“It just takes an inordinate amount of money to try to do this and to try to figure out how to do this the right way,” says Cue. And while Apple is naturally starting with the most popular tracks, Cue says it doesn’t intend to stop there. The plan is to add synced-up lyrics to every song in the Apple Music library.
“I honestly don’t know the exact number of people who are working on it. In our ideal world it would be zero because we’d get them all from the labels. But we discovered that it wasn’t going to work. In general it takes hundreds of people to do. And you could call it an opportunity, a problem, however you want to phrase it, but it’s a neverending thing. It does never end. But that’s what makes it awesome too. We have 50m songs. So I’m not sure we’ll ever get done. If you ever have a job where the end date is infinity, that’s probably a good thing.”
Cue himself is something of an Apple lifer, having joined the company in 1989. It was Steve Jobs who spotted his potential and over the years Cue has been responsible for everything from creating the App Store to the acquisition of Beats Audio.
What are his main memories of Jobs?
“Someone I loved dearly as a friend. So when you ask that question to me it’s a personal question. He was obviously an incredible boss. I had the greatest mentor in the world.”
Cue says he didn’t realise it at the time – “I was young” – but that one of the greatest things to happen to Apple was Jobs getting fired in 1985 by then-CEO John Sculley.
“Because when he came back, one of the things that he wanted to do is create a company that would outlast him and could live for hundreds of years.”
He was really thinking in terms of centuries?
“He absolutely was. And he put people in place and created a culture that he thought would do that. But obviously he was taken way too early. I figured I'd be walking out of Apple the same day he was walking out of Apple.”
He does not much rate the portraits of Jobs that have appeared since, not least the biography by Walter Isaacson and the film, Steve Jobs, written by Aaron Sorkin.
“No. Terrible. They’re not true. Most of the stories are just not accurate. They’re just not accurate. And I think they missed the boat on Steve. They don’t capture in my mind the real Steve. There’s a good book called Becoming Steve Jobs, which I think is the best book. It captures good, bad, fun, pain, emotions, all of it. That’s better than anything I’ve seen. So I’d encourage you to read that.”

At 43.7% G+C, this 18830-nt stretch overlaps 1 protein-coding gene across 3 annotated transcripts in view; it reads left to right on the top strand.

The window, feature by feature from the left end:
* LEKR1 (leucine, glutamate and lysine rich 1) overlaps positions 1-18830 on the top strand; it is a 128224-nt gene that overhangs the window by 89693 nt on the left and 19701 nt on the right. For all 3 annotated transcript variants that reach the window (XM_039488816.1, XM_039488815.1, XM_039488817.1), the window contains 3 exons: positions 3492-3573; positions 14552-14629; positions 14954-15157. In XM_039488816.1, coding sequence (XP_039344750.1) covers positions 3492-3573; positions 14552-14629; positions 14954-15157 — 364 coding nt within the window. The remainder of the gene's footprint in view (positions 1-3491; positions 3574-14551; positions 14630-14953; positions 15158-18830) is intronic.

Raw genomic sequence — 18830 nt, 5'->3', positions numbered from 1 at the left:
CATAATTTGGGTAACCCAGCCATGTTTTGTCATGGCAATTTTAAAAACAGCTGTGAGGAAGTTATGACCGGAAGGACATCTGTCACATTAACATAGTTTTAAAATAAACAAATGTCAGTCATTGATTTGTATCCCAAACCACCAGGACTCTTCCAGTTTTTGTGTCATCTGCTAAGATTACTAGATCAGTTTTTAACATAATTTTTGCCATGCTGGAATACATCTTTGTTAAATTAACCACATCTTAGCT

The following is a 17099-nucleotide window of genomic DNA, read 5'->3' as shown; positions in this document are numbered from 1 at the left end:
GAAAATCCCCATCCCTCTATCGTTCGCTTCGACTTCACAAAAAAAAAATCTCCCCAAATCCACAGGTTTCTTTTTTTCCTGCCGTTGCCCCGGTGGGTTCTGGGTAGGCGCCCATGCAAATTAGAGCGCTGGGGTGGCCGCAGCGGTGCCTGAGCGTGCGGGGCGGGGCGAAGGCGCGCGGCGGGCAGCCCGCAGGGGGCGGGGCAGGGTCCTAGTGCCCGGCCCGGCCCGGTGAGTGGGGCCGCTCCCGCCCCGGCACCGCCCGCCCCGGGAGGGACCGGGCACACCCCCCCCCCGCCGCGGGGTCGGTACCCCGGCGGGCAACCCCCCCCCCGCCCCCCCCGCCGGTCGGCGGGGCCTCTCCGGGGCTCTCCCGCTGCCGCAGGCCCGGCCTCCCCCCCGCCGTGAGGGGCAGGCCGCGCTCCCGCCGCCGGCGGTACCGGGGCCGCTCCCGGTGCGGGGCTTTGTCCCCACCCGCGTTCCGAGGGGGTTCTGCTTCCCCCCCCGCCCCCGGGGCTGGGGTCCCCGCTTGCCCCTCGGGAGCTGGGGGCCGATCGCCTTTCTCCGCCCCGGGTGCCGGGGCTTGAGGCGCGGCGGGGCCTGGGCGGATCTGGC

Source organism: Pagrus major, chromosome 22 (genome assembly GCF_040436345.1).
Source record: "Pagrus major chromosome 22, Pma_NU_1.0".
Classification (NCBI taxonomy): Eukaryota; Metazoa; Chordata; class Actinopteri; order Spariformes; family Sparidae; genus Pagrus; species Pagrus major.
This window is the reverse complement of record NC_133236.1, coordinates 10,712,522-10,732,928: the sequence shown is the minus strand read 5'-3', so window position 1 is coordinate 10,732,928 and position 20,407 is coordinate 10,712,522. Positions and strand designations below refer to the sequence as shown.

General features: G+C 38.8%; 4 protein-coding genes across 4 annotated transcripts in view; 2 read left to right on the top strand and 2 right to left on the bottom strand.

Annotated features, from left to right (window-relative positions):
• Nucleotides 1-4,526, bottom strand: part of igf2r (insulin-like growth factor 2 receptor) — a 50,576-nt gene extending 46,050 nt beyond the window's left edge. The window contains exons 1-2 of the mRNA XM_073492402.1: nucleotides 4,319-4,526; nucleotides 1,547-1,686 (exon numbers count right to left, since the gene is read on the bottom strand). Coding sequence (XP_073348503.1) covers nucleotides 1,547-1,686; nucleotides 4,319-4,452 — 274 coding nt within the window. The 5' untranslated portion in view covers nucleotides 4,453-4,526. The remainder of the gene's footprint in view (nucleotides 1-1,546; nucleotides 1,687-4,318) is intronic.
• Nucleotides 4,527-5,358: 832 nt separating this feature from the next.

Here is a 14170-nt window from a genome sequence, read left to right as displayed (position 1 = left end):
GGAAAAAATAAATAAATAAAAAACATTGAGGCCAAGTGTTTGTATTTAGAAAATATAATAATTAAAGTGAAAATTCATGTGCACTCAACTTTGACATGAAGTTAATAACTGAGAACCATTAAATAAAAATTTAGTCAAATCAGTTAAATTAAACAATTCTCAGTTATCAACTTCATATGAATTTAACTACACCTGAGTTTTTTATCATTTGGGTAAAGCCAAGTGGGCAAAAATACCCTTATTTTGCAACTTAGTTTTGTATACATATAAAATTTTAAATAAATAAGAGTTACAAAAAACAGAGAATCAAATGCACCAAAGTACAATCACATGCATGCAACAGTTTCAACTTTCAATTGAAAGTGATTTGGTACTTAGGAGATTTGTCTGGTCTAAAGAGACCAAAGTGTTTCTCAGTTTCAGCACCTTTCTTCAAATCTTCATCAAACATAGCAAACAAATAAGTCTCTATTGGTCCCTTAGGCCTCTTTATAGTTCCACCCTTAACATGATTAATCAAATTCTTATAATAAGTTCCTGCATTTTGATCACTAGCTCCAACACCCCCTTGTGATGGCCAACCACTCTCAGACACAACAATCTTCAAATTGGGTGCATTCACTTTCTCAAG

He’s eager to talk about the success of the Beats 1 internet radio station, which launched in 2015 (“One of coolest things about Beats 1 is that it’s live and it provides you a viewpoint and gives you much more information”). It now has tens of millions of listeners around the world, broadcast live from LA, New York and London. “And we premiere songs, Zane [Lowe], I think, is live right now.”
Cue was the point person on the $3b Beats acquisition in 2014, a move as much about Beats’ streaming technology as its headphones. A recent HBO documentary about the deal – The Defiant Ones – began by documenting Beats cofounder Dr Dre boasting on social media about becoming “the first billionaire in hip-hop!” before the deal was even signed, with his fellow Beats founder, producer Jimmy Iovine, fretting that it could scupper the deal. Was it ever in the balance?
“Look, Dr Dre and Jimmy are people that we’ve known for a long time. We met them when we started iTunes. And I remember thinking these are incredible talents, they really are special. And we’ve done a lot of work together with them. So none of that stuff mattered at the end of the day. At the time it got a lot of press, but I knew it didn’t matter. It wasn’t core to what we were doing.”
A recent profile of Cue suggested he occasionally falls asleep in meetings at Apple – notably one about voice assistant Siri – which hardly fits the profile of an up-at-4am-and-hit-the-yoga tech titan.
He feigns falling asleep when I ask him the question. “Sorry! I was just waking up. Look, I read it. I think the New York Post posted a great image of me asleep. You’ve gotta give them that. It’s pretty funny. Have I ever fallen asleep during a meeting? I’m sure I have. I’m sure everybody has. Especially if it was boring. But luckily we don’t have too many boring meetings at Apple.”